Oral contraceptives protective against rheumatoid arthritis
Oral contraceptives (OCs) may cut the risk of developing rheumatoid arthritis (RA), especially anticitrullinated protein antibodies (ACPA)-positive RA, a study has found. Furthermore, long duration of OC use protects against the risk of both ACPA-positive and ACPA-negative RA.
The study included 2,641 female RA patients and 4,251 matched non-RA controls. Of the RA patients, majority were ACPA-positive (66.5 percent). The mean age at baseline was 50.9 years in the ACPA-positive group and 52 years in the ACPA-negative group.
Data on OC, breastfeeding and potential confounders were obtained from a questionnaire. Analysis was performed using unconditional logistic regression, with adjustments for age, residential area, smoking and alcohol consumption. Attributable proportion due to interaction (AP) was estimated to evaluate presence of interaction.
Compared with OC never-use, ever and past use reduced the risk of developing ACPA-positive RA by 16 and 17 percent, respectively (odds ratio [OR] with ever OC use, 0.84; 95 percent CI, 0.74 to 0.96; OR with past OC use, 0.83; 0.73 to 0.95). No significant associations were observed for ACPA-negative RA.
Of note, long duration of OC use (>7 years vs never use) was associated with reduced risk of both ACPA-positive (p=0.0037) and ACPA-negative RA (p=0.0356). A history of long breastfeeding cut the risk of ACPA-positive RA in a dose-dependent manner (p=0.0086), although this trend disappeared after adjustments.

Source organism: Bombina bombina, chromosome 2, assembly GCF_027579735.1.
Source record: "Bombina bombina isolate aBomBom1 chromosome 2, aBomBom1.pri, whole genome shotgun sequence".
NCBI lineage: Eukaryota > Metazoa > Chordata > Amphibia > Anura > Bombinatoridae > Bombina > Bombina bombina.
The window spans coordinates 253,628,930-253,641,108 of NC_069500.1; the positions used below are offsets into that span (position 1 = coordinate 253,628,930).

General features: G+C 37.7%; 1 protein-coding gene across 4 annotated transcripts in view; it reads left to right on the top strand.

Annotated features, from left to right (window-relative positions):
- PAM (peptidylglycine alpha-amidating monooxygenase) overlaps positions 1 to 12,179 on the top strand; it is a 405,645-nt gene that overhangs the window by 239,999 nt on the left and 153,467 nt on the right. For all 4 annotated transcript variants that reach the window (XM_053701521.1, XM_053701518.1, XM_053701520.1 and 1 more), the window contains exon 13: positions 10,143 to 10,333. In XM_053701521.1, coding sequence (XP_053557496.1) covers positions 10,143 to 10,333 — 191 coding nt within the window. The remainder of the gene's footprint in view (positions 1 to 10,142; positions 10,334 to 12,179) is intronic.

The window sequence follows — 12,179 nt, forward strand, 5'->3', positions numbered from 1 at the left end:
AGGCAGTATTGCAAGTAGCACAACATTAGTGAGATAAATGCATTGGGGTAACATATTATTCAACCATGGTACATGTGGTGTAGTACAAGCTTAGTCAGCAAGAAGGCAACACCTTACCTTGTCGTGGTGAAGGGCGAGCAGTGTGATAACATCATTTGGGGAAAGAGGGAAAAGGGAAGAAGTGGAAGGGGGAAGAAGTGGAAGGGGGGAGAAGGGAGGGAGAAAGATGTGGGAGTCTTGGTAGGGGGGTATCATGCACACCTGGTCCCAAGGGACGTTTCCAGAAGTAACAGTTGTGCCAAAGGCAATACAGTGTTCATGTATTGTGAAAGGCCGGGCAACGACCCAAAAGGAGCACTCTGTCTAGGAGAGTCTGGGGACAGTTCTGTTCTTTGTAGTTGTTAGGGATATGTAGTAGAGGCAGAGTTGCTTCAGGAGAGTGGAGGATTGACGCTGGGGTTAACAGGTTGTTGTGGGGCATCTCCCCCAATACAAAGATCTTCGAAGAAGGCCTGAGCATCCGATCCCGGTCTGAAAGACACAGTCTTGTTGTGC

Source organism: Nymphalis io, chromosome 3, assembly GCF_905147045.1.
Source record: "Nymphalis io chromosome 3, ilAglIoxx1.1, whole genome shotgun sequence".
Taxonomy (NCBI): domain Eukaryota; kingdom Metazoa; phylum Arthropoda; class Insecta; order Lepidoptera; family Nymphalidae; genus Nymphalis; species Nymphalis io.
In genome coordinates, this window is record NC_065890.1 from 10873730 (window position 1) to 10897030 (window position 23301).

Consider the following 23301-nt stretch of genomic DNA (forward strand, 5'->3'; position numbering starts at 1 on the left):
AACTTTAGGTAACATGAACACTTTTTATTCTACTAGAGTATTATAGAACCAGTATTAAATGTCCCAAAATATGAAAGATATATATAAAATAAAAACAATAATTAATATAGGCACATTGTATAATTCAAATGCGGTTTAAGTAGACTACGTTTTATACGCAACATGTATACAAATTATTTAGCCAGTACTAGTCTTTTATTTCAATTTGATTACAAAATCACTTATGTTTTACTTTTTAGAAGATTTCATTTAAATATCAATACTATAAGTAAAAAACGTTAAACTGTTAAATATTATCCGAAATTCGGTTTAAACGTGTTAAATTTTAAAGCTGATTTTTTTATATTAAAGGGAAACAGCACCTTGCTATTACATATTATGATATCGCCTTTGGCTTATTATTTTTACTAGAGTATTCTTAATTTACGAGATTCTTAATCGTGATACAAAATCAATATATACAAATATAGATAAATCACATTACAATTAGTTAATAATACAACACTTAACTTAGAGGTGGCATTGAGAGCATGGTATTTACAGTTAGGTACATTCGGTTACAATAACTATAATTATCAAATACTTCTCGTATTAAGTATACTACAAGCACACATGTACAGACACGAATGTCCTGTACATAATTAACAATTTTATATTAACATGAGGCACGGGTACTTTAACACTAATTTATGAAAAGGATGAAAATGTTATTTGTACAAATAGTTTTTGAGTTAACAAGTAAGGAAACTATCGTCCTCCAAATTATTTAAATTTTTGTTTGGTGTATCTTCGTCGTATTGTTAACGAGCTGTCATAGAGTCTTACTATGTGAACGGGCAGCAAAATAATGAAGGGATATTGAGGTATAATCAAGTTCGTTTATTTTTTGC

There was a significant interaction between the lack of OC use and smoking (attributable proportion due to interaction, 0.28; 0.14 to 0.42) on the risk of ACPA-positive RA, suggesting that the risk of ACPA-positive RA was higher among female smokers who never used OCs vs those who did. No interactions were found for breastfeeding.
“The protective effect of OC use on the risk of ACPA-positive RA is in line with our previous finding of a reduced risk of ACPA-positive RA, among women who used postmenopausal hormone therapy. On the other hand, the finding of a protective effect of breastfeeding on the risk of ACPA-positive (in the crude model), but not ACPA-negative RA, is in line with our previous finding of a risk of ACPA-negative but not ACPA-positive RA during the postpartum period. All of these findings together support the notion of RA as two different disease entities with different risk factors patterns,” researchers said.